Young daughter of murdered Milton Keynes mum to appear in BBC documentary

A schoolgirl whose mum was brutally murdered in her Milton Keynes home is bravely speaking out about her experiences in a BBC documentary tonight in a bid to help other youngsters living with domestic violence.

Kirstie, 14, reveals how evil stepdad Paul Hemming mentally abused her and her two siblings and made them stand in the "naughty corner" for up to 13 hours at a time.

Kirstie, 14, (left) reveals how evil stepdad Paul Hemming mentally abused her and her two siblings and made them stand in the "naughty corner" for up to 13 hours at a time

Kirstie, 14, (left) reveals how evil stepdad Paul Hemming mentally abused her and her two siblings and made them stand in the "naughty corner" for up to 13 hours at a time

In BBC2's Behind Closed Doors: Through the Eyes of a Child, Kirstie also tells how she would listen terrified as highly controlling Hemming shouted at and bullied her mum Natalie.

He controlled Natalie's money, constantly checked up on her and even tried to prevent her getting a job.

In May 2016, while the children slept upstairs, Hemming lost his temper with Natalie for the final time. He beat the pretty 31-year-old to death in the living room of the Newton Leys house, wrapped the body in a rug, shoved her into his car boot and drove to woodlands near Hemel Hempstead, where he dumped her naked. Her body was not found until three weeks later.

Kirstie's little brother, who was six at the time, had actually heard the murder happen.

Natalie Hemming

Natalie Hemming

He told police: “I heard a noise. I looked downstairs and peeked through the little door. Mum was lying down on the floor.”

Paul Hemming is currently serving a 20 year prison sentence and the police investigation into the murder was filmed as part of another BBC documentary called Catching a Killer.

Tonight's documentary focuses upon Natalie's three children, who are now being cared for by relatives.

Kirstie describes how her mum was so controlled by Hemming that she was rendered powerless. On at least one occasion she covered up his violence when police got involved.

Evil Paul Hemming

Evil Paul Hemming

Kirstie said: “I once told a teacher that Daddy wasn’t being very nice. She did the right thing and told the head. It was reported to social services but they called Mum, who said everything was fine. The file was closed the same day.”

But the tyranny continued. And the slightest incident would set Hemming off on an almost daily basis.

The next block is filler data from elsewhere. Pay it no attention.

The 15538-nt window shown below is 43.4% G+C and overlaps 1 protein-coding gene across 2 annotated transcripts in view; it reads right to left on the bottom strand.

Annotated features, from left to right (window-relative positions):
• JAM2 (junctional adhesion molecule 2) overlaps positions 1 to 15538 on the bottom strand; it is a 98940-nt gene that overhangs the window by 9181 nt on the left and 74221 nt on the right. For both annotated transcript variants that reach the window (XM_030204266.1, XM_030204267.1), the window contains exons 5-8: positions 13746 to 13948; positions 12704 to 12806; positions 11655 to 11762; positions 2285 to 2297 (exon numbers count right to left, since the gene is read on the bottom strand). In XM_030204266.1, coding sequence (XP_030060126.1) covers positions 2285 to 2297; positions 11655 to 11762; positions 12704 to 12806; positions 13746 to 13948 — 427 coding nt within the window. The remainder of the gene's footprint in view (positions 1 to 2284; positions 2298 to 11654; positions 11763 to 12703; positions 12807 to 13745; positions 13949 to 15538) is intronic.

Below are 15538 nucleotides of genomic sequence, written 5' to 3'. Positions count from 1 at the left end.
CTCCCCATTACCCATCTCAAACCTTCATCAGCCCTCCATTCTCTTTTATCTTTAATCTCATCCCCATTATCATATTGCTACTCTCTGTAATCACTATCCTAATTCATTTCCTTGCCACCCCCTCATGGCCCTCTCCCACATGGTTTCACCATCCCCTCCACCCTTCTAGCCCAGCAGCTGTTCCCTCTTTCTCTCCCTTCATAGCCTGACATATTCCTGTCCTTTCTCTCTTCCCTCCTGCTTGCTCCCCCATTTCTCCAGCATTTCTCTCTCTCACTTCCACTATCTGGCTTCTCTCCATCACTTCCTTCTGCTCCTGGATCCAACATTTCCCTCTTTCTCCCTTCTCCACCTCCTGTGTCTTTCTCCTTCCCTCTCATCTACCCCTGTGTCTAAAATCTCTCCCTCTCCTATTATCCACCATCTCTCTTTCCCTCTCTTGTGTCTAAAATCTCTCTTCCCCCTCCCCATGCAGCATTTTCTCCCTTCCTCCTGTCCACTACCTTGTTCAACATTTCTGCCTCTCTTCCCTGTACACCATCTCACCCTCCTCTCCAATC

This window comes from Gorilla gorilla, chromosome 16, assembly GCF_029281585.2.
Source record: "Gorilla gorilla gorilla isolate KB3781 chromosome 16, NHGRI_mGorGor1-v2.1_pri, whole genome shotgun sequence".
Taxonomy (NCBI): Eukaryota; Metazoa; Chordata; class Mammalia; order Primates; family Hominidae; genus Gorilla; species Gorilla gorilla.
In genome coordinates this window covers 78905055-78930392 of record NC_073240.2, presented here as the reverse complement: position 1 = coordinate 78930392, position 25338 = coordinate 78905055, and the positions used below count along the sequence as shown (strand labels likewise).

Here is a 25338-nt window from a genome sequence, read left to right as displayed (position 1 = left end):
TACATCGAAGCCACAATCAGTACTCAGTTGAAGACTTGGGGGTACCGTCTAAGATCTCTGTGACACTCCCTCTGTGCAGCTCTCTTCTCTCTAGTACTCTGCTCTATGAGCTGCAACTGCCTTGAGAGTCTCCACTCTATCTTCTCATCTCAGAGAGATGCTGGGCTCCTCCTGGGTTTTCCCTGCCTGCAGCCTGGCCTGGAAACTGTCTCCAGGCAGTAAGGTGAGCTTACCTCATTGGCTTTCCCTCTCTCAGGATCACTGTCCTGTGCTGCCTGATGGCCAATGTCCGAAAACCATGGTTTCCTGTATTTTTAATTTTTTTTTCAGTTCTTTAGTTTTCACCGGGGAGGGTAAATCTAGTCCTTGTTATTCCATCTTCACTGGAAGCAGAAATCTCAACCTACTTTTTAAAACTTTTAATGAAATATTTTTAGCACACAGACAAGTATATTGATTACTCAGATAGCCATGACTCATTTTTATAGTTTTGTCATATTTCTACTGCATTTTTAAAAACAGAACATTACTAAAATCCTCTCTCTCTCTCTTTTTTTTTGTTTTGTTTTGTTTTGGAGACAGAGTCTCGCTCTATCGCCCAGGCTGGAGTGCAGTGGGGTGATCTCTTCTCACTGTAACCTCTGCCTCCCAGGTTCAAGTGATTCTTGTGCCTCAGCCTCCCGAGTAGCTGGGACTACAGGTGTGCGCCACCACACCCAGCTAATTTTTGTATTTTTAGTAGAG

Kirstie said: “He found an apple in my school bag that had gone soft and he was really angry. He made me scrub out the bag and I had to stand in the naughty corner from 6pm until 7am – 13 hours.

“He went to bed, but kept checking I was still standing.

“Mum would try and sneak food to me, but she wasn’t always able to. If she got found out, Paul would go mad."

She added:: “I was too frightened to talk. I didn’t even want to tell the police what I knew in case they told Paul. I knew he’d be really angry.”

Meanwhile Natalie's family begged her to leave Paul and stay with them. But each time the "Jekyll and Hyde" character turned on the charm and managed to woo her back.

Kirstie, who lives with Natalie's sister Jo, was described as "almost robotic" after her mum's death. Her little sister didn't speak for two months and has only recently found the confidence to speak outside the home.

Meanwhile Kirstie is working hard on her GCSEs and has joined the Sea Cadets. She would like to join the Navy when she leaves school.

She is also determined to help other ­youngsters suffering domestic violence.

She said:: “I’m a patron of Operation Encompass, which supports children suffering abuse. If police are called to a house for dom­­estic violence, they have to let the school know. Teachers can then talk to the children and ask them if they’re okay..

“It’s really hard to go up to a teacher and tell them what’s happening, but if someone comes to you it’s much easier to speak out.”

Natalie's family describe her as a great mum and a strong character.

"If domestic violence can happen to her, it can happen to anyone," said sister Jo.

*Behind Closed Doors: Through the Eyes of the Child is screened tonight at 9pm on BBC2.